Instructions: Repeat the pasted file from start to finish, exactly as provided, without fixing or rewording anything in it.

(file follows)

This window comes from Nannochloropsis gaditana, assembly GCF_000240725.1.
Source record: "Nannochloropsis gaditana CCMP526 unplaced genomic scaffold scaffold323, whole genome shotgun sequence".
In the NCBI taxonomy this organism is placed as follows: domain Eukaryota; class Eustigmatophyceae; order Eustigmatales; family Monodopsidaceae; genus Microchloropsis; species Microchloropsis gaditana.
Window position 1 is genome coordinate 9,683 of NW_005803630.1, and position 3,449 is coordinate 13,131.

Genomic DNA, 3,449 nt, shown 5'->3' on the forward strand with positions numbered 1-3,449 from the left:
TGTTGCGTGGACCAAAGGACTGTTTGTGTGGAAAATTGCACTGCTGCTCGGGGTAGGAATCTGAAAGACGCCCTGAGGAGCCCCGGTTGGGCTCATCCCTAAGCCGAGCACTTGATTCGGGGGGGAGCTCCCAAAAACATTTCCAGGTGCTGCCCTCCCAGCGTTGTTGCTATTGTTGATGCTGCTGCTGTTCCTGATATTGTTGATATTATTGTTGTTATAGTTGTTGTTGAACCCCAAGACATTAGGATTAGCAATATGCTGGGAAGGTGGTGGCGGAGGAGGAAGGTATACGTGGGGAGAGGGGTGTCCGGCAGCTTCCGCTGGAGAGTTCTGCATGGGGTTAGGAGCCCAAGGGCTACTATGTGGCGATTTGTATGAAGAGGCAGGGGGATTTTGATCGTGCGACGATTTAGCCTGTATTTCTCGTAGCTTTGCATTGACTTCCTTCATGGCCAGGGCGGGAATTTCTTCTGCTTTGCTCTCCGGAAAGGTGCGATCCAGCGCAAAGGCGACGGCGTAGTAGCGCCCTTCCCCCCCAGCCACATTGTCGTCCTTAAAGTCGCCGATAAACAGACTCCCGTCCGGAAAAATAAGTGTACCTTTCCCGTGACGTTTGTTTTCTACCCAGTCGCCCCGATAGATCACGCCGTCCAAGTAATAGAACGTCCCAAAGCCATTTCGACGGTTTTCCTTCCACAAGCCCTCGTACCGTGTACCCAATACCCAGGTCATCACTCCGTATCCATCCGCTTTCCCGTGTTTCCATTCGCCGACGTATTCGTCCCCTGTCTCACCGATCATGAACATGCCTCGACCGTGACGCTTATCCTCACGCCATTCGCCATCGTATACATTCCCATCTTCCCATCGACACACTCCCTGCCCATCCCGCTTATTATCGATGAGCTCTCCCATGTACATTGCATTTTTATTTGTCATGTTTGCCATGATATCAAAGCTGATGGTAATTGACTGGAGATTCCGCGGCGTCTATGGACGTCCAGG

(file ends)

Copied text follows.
This window comes from Nannochloropsis gaditana, assembly GCF_000240725.1.
Source record: "Nannochloropsis gaditana CCMP526 unplaced genomic scaffold scaffold323, whole genome shotgun sequence".
In the NCBI taxonomy this organism is placed as follows: domain Eukaryota; class Eustigmatophyceae; order Eustigmatales; family Monodopsidaceae; genus Microchloropsis; species Microchloropsis gaditana.
Window position 1 is genome coordinate 9,683 of NW_005803630.1, and position 3,449 is coordinate 13,131.

Genomic DNA, 3,449 nt, shown 5'->3' on the forward strand with positions numbered 1-3,449 from the left:
TGTTGCGTGGACCAAAGGACTGTTTGTGTGGAAAATTGCACTGCTGCTCGGGGTAGGAATCTGAAAGACGCCCTGAGGAGCCCCGGTTGGGCTCATCCCTAAGCCGAGCACTTGATTCGGGGGGGAGCTCCCAAAAACATTTCCAGGTGCTGCCCTCCCAGCGTTGTTGCTATTGTTGATGCTGCTGCTGTTCCTGATATTGTTGATATTATTGTTGTTATAGTTGTTGTTGAACCCCAAGACATTAGGATTAGCAATATGCTGGGAAGGTGGTGGCGGAGGAGGAAGGTATACGTGGGGAGAGGGGTGTCCGGCAGCTTCCGCTGGAGAGTTCTGCATGGGGTTAGGAGCCCAAGGGCTACTATGTGGCGATTTGTATGAAGAGGCAGGGGGATTTTGATCGTGCGACGATTTAGCCTGTATTTCTCGTAGCTTTGCATTGACTTCCTTCATGGCCAGGGCGGGAATTTCTTCTGCTTTGCTCTCCGGAAAGGTGCGATCCAGCGCAAAGGCGACGGCGTAGTAGCGCCCTTCCCCCCCAGCCACATTGTCGTCCTTAAAGTCGCCGATAAACAGACTCCCGTCCGGAAAAATAAGTGTACCTTTCCCGTGACGTTTGTTTTCTACCCAGTCGCCCCGATAGATCACGCCGTCCAAGTAATAGAACGTCCCAAAGCCATTTCGACGGTTTTCCTTCCACAAGCCCTCGTACCGTGTACCCAATACCCAGGTCATCACTCCGTATCCATCCGCTTTCCCGTGTTTCCATTCGCCGACGTATTCGTCCCCTGTCTCACCGATCATGAACATGCCTCGACCGTGACGCTTATCCTCACGCCATTCGCCATCGTATACATTCCCATCTTCCCATCGACACACTCCCTGCCCATCCCGCTTATTATCGATGAGCTCTCCCATGTACATTGCATTTTTATTTGTCATGTTTGCCATGATATCAAAGCTGATGGTAATTGACTGGAGATTCCGCGGCGTCTATGGACGTCCAGG